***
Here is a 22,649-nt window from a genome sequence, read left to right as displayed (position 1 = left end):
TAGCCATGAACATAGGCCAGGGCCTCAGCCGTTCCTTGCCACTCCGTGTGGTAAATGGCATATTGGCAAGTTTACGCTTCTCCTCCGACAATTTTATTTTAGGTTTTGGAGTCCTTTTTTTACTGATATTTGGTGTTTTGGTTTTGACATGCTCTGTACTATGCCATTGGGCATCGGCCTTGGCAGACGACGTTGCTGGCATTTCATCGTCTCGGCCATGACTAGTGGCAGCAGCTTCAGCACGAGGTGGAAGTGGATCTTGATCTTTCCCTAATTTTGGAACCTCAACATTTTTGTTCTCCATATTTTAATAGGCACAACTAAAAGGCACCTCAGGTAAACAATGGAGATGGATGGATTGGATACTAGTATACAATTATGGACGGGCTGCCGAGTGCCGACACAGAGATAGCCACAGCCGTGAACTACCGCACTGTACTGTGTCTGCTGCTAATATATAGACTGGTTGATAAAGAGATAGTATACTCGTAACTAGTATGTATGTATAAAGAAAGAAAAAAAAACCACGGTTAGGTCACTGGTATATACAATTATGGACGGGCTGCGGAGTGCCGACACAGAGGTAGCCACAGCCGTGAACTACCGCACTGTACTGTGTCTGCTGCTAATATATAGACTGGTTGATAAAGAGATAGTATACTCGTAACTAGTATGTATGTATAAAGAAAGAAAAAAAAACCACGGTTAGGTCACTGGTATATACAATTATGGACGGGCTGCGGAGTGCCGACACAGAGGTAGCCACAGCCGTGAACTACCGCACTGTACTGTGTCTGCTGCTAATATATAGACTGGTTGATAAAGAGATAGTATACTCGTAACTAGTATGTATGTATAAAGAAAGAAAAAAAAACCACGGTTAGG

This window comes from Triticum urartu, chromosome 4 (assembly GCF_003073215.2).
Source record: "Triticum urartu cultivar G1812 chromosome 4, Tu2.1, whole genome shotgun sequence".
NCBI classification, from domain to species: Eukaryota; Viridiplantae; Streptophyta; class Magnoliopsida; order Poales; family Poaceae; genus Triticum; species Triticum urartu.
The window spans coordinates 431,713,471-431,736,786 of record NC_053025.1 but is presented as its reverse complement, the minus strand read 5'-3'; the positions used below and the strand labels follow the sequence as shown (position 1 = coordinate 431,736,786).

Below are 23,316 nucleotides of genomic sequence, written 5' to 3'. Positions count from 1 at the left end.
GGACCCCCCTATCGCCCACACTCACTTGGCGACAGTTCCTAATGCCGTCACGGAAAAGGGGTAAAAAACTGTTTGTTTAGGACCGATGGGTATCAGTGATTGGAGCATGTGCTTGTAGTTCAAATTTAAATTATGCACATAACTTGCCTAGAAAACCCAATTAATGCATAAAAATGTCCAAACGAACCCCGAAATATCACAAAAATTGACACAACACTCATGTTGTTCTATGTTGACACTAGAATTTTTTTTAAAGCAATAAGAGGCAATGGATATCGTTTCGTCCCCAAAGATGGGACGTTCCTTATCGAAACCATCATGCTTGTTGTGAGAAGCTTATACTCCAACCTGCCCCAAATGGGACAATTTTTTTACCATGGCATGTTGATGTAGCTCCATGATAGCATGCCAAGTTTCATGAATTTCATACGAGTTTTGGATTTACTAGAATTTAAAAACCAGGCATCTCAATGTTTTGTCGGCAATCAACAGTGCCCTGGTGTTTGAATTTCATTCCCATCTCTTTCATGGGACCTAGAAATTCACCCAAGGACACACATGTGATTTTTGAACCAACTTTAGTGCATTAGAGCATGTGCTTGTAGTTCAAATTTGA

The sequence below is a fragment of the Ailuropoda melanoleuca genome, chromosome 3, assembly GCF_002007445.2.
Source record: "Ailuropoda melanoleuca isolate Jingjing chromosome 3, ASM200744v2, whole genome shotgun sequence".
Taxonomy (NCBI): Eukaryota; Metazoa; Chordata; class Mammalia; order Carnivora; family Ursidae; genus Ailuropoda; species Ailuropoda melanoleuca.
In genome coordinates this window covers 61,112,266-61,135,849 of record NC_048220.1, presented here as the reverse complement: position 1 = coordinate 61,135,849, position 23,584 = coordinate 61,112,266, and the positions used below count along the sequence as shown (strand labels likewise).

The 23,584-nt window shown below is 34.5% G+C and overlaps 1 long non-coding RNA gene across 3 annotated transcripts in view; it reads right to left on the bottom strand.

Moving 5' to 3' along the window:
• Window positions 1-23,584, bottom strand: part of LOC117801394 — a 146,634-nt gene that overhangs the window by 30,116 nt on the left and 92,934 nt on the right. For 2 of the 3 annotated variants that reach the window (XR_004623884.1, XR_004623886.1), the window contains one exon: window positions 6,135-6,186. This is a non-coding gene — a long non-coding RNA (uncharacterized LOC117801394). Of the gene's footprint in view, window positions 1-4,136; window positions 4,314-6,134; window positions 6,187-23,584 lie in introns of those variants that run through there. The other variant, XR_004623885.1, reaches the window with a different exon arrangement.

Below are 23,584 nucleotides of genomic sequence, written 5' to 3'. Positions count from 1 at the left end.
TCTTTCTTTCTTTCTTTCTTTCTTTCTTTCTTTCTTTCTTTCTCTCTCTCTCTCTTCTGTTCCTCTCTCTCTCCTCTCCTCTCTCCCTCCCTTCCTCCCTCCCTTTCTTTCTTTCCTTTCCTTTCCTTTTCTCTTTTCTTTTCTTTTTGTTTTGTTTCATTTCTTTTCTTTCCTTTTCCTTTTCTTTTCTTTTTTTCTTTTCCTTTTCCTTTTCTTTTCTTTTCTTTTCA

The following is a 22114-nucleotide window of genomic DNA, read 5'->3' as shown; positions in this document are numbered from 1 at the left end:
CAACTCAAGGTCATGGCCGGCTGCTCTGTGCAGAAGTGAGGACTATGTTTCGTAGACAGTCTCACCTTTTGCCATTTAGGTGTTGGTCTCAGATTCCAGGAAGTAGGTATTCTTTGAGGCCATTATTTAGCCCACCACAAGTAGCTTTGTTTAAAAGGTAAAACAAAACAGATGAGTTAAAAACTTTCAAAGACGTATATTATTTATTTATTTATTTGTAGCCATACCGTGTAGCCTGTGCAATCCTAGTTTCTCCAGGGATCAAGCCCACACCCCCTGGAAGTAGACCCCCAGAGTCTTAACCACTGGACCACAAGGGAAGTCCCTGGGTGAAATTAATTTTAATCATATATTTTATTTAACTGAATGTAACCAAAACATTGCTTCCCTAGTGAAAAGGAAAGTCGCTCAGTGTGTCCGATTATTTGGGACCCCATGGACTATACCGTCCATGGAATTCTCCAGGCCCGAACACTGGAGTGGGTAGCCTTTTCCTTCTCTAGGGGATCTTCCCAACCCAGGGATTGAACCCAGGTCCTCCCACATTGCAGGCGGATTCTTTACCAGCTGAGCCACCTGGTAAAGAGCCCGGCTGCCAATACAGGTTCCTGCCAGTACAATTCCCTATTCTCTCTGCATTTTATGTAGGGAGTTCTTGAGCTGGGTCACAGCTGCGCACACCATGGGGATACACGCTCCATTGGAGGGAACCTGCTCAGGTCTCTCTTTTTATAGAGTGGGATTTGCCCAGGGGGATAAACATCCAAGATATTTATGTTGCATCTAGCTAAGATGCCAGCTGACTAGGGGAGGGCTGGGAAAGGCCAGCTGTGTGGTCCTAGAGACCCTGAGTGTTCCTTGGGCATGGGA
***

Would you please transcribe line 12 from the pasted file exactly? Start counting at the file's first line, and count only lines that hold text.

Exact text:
In genome coordinates this window covers 61,112,266-61,135,849 of record NC_048220.1, presented here as the reverse complement: position 1 = coordinate 61,135,849, position 23,584 = coordinate 61,112,266, and the positions used below count along the sequence as shown (strand labels likewise).